Artists always strive to be unique. They may do this with certain techniques not commonly used with mediums or they may go as far as inventing their own thing. When they start to get really good at their own thing, you really begin to realize the level of depth one can achieve with art in the conceptual sense. You begin to realize the boundless possibilities that are only allowed through art.
Rocks are as old as the galaxy and the earth. They’ve been used for primitive cave man drawings and over time they’ve been repurposed for sculpture, etc. Taking such a heavily used commonplace material and using them as a basis for a unique type of art is by no means a simple feat. Rock balancing has been around for a while but by no means is it a simple discipline.
While walking to Queen Street I noticed a crowd around what appeared to be rock sculptures. At the center of it all was a man extremely carefully balancing a concrete block on top of some rocks. The look of focus in his eyes kept the crowd silent while the annoying sounds of traffic on the street beside became so ever more apparent. I looked into it and the man behind it goes by the name of Peter Riedel, a Torontonian Photographer. I can only wonder how he has the patience to do what he does.
“You need to remember that sometimes what you leave out is just as important as what you put in the shot.”
Simon is a London based photographer that in this quote describes one of the most common amateur mistakes; trying to fit everything into the view finder. Nowadays with digital photography and Photoshop, you can safely keep in mind that you can just crop out whatever doesn’t look good and click away madly at the scenes around you. The merit behind this quote is that with pure photography, you simply don’t need the post-processing (editing) stage if you’re that good. This is similar in cinematography where you can add in computer generated images and bad special effects while all of that can be achieved better if it were shot correctly the first time. As long as you’re the one pointing the camera, you have the power to compose a great shot. Don’t muddy it up with the unnecessary.
“Your first 10 000 photographs are your worst.” -Henri Cartier Bresson
Photography is one of those things that takes minutes to learn and a lifetime to master. The ease of pressing the shutter button is incredible since it produces a piece of art each time (some much better than others). But like many other things in the world, improvement comes with practice. In the words of Bresson, about 10 000 photographs work of practice. While that sounds intimidating, photography is one of those things that you can do over the course of your life. Especially with how accessible cameras of all forms are nowadays. The nice thing about them is that you can pick up any camera and transfer your knowledge from one to another. So it doesn’t matter how many photos you take on your camera. What matters is how many you take in your life. Think of how many times you’ve clicked like on a photo on Facebook. Now think about pressing the shutter button on your camera instead.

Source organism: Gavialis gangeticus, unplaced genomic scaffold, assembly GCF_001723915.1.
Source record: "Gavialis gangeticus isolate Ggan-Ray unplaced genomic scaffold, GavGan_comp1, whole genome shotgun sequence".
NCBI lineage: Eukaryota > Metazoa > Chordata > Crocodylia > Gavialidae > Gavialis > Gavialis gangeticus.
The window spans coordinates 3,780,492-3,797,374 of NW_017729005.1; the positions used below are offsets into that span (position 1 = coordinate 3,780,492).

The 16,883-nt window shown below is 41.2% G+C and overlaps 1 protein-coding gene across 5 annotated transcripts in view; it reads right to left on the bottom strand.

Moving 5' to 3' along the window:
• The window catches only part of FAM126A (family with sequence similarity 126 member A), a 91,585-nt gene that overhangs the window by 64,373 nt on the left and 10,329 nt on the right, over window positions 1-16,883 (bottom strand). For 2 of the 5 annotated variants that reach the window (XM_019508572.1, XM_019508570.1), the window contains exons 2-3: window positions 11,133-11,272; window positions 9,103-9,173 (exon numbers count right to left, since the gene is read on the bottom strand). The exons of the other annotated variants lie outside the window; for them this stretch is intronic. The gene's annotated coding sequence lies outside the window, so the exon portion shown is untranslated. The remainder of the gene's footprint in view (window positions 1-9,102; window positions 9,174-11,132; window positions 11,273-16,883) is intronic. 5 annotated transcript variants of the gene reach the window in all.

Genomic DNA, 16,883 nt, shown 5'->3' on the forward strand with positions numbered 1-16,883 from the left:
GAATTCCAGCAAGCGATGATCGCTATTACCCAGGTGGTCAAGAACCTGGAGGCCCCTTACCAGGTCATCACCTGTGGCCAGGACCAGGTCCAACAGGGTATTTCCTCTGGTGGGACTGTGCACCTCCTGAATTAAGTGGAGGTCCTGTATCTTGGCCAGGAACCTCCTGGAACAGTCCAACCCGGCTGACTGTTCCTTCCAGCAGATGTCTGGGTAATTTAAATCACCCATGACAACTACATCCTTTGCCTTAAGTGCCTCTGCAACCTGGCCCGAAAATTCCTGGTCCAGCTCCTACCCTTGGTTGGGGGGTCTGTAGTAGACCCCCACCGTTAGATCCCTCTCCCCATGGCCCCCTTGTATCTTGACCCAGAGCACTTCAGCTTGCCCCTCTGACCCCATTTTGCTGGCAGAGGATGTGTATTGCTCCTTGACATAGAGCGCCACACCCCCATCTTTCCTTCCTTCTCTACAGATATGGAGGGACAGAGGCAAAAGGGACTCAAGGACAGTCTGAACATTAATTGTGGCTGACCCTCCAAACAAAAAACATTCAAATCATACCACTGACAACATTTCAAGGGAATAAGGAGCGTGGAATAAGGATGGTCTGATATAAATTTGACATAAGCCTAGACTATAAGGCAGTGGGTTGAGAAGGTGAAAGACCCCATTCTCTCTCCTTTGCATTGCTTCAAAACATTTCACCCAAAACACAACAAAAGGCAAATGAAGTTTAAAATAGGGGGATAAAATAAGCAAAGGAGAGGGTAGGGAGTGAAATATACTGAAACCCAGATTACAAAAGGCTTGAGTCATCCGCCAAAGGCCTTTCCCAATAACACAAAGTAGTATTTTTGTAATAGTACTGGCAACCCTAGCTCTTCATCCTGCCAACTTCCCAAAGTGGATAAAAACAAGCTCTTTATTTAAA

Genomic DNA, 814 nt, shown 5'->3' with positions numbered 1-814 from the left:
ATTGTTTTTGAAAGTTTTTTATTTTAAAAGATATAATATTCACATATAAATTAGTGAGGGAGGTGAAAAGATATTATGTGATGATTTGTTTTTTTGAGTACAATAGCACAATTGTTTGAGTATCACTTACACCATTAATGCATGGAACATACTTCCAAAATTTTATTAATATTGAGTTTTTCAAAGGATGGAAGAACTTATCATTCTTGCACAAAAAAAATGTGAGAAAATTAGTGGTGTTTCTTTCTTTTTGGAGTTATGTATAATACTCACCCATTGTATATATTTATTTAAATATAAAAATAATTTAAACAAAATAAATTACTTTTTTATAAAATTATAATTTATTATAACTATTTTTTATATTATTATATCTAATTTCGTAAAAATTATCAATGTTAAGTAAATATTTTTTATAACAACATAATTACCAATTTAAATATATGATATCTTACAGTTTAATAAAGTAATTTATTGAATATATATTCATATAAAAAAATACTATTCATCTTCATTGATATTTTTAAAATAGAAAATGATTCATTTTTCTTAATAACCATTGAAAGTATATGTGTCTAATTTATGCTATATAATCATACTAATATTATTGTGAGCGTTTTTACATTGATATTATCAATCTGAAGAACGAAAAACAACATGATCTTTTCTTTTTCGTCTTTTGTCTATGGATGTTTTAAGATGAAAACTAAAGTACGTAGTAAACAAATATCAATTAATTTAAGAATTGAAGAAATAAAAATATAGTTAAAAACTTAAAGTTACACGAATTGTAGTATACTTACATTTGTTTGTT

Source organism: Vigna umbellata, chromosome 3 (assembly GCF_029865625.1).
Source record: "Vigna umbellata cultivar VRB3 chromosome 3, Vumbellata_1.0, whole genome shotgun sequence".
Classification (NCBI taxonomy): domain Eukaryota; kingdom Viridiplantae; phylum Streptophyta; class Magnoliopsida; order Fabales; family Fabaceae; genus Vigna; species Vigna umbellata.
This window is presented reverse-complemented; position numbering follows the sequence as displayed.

A meaningful piece of artwork is usually both well visually and conceptually tied together.
“There is nothing worse than a sharp image of a fuzzy concept.” -Ansel Adams
Ansel Adams says this with great experience behind him. He is one of America’s most famed black and white photographers that worked in the 20th century. This quote can be literally related to photography such as in the context of a random snap shot that is focused and exposed correctly but lacks any significant meaning. This expands to other fields like designs that are functional versus aesthetically pleasing. You can even take this deeper and think of it as a way of life like in the context of why you pick the clothes you wear, the music you listen to, the foods you eat, etc. You can do all of these things flawlessly but keep in mind the context of why you do things the way you do them.
Remember that everything you do can be as sharp and precise as you want them but if its for a fuzzy purpose then consider, what is the point?
“What the photograph reproduces to infinity has occurred only once: the photograph mechanically repeats what could never be repeated existentially.”
-Roland Barthes –from his book Camera Lucidia: Reflections on Photography
This quote describes the beauty of photography. We’ve all heard a picture is a captured moment in time yet you never realize that no matter how many prints you make or how many times you snap the shutter, it is impossible to recreate that moment. So keep in mind that next time you take a picture, that moment is unique and will last forever.
This book is a great read for those who are interested in understanding photography beyond pointing the lens and clicking the shutter. It helps you to see photography on a more philosophical yet very artistic level and can be an eye opener for experienced and novice photographers alike.